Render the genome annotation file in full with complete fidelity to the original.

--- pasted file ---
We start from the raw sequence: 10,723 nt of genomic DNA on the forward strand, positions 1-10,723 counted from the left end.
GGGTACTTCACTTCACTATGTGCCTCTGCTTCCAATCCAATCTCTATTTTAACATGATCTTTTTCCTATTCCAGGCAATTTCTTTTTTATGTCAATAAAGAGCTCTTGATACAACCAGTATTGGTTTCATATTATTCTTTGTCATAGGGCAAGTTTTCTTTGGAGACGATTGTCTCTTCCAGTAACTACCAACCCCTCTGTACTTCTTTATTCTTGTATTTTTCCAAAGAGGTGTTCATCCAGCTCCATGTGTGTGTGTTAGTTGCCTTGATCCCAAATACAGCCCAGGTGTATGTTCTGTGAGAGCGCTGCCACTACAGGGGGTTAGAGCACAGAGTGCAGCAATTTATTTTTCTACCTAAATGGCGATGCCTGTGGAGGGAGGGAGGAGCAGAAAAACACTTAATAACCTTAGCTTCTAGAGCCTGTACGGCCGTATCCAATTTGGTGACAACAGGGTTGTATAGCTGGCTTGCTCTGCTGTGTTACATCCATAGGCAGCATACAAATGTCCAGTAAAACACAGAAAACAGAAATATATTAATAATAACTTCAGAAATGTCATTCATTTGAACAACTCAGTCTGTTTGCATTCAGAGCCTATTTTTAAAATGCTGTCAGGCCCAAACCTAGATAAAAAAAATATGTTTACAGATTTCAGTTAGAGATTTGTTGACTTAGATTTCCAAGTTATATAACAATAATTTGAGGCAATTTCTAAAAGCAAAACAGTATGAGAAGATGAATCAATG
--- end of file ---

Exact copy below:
We start from the raw sequence: 10,723 nt of genomic DNA on the forward strand, positions 1-10,723 counted from the left end.
GGGTACTTCACTTCACTATGTGCCTCTGCTTCCAATCCAATCTCTATTTTAACATGATCTTTTTCCTATTCCAGGCAATTTCTTTTTTATGTCAATAAAGAGCTCTTGATACAACCAGTATTGGTTTCATATTATTCTTTGTCATAGGGCAAGTTTTCTTTGGAGACGATTGTCTCTTCCAGTAACTACCAACCCCTCTGTACTTCTTTATTCTTGTATTTTTCCAAAGAGGTGTTCATCCAGCTCCATGTGTGTGTGTTAGTTGCCTTGATCCCAAATACAGCCCAGGTGTATGTTCTGTGAGAGCGCTGCCACTACAGGGGGTTAGAGCACAGAGTGCAGCAATTTATTTTTCTACCTAAATGGCGATGCCTGTGGAGGGAGGGAGGAGCAGAAAAACACTTAATAACCTTAGCTTCTAGAGCCTGTACGGCCGTATCCAATTTGGTGACAACAGGGTTGTATAGCTGGCTTGCTCTGCTGTGTTACATCCATAGGCAGCATACAAATGTCCAGTAAAACACAGAAAACAGAAATATATTAATAATAACTTCAGAAATGTCATTCATTTGAACAACTCAGTCTGTTTGCATTCAGAGCCTATTTTTAAAATGCTGTCAGGCCCAAACCTAGATAAAAAAAATATGTTTACAGATTTCAGTTAGAGATTTGTTGACTTAGATTTCCAAGTTATATAACAATAATTTGAGGCAATTTCTAAAAGCAAAACAGTATGAGAAGATGAATCAATG